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Essential for Production Race Cars

Essential for Production Race Cars

I remember the days in the 80s and 90s, when one of the key skills in driving a production race car was keeping from bending your brake pad backers. ...
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Keeps my caliper seals from cooking.

Keeps my caliper seals from cooking.

The Brembo brakes on my Nissan Sport-sponsored 350Z T2 racecar are a huge strength. Using Hoosier R-compounds generates additional heat over the...
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Track Wisdom

"Very high [brake] temperatures can also cause the brake fluid to boil with a resultant increase in pedal travel. This should be detected immediately by the driver, as a very small quantity of boiling fluid is enough for the pedal to go right to the floor without any effect; in contrast to the liquid brake fluid, the boiling part is compressible. It is particularly important that when the car has been stopped for a short time -- up to 15 or 20 minutes after a drive in which the brakes have become very hot -- the pedal is depressed for a check. When the car is at rest, brakes act as a heat sink from which heat spreads to the fluid contained in the calipers; brakes which were fully operative when the car was driven may have become totally inefficient after it has stood awhile."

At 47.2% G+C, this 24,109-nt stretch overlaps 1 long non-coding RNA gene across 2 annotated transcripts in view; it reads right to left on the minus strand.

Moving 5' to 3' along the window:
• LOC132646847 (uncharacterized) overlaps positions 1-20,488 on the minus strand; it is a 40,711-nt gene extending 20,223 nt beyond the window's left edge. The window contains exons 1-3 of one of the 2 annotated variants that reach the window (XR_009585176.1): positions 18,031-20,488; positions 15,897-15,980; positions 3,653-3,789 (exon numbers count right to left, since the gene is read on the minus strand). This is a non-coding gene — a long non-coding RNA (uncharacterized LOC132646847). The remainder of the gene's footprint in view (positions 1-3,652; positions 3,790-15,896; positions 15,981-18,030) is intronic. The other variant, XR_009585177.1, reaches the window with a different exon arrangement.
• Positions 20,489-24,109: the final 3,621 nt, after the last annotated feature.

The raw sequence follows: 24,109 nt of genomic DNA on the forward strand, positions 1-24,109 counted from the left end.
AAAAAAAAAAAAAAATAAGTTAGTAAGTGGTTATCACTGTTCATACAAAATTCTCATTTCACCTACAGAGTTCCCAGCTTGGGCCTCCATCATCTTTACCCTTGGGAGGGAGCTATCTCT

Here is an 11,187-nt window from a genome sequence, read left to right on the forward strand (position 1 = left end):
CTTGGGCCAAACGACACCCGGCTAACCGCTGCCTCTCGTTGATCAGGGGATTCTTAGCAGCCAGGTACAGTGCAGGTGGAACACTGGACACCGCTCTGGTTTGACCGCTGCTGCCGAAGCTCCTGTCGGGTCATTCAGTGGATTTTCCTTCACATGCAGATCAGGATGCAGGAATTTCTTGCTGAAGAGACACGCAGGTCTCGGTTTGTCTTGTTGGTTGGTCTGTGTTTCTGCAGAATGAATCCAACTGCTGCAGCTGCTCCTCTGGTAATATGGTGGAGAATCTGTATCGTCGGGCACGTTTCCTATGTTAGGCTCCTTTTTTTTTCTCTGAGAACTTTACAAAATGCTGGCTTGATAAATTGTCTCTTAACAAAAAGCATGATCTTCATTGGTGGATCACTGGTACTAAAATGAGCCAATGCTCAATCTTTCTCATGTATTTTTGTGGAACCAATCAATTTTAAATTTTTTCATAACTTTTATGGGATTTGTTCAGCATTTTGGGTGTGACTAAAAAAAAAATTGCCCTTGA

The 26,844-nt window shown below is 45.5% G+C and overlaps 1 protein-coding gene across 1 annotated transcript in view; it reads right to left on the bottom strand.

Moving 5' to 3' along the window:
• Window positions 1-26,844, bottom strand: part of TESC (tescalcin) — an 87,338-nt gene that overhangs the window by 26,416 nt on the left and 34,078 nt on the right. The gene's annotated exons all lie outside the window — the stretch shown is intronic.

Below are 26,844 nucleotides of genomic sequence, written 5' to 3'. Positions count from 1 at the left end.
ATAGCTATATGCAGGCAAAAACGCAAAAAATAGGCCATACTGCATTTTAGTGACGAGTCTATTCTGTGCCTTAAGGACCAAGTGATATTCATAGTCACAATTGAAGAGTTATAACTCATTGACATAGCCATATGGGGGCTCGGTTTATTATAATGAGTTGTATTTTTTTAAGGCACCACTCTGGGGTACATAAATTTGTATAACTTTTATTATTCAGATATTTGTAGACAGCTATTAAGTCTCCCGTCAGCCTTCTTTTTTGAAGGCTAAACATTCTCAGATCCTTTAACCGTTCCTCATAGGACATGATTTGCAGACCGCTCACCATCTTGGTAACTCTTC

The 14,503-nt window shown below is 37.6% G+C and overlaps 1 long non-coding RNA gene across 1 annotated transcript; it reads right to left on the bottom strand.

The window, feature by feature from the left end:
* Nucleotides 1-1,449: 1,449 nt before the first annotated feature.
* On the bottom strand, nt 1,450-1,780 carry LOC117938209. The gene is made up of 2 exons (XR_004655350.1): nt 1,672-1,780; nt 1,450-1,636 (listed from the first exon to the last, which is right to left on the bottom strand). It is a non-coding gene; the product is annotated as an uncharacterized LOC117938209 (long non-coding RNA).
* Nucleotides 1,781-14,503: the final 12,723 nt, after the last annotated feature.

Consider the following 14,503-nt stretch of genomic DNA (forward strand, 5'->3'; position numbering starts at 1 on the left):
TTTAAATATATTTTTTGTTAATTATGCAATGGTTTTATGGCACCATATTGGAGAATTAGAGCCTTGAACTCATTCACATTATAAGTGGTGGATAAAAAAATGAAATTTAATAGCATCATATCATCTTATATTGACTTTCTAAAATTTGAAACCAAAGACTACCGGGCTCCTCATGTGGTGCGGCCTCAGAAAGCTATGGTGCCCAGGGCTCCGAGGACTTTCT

-- Paul Frere, Sports Car and Competition Driving

What should I do with my existing (OEM) shims?

What should you do with the existing (OEM) shims on your brake pads when installing our titanium brake heat shields? There is no single best answer to that, because of the variety of OEM shims out there. Some OEM shims are designed for noise damping while others are for blocking heat from the brake pads. Some are made from rubber like material, others from steel. Some have damping springs, others do not.

A good rule of thumb is that if the existing shim looks like stainless steel then you probably want to try to keep it on in addition to the new titanium brake shim. Although stainless steel is not as good a thermal insulator as our 6Al-4V titanium alloy, every little bit helps. If the existing shim is a softer metal such as welder's steel or aluminum, then go ahead and get rid of it.

If you are having trouble fitting your new titanium shims in with the existing shims, then you should probably go without the existing ones and use titanium only for maximum thermal protection. If you have any questions about the installation please don't hesitate to contact us.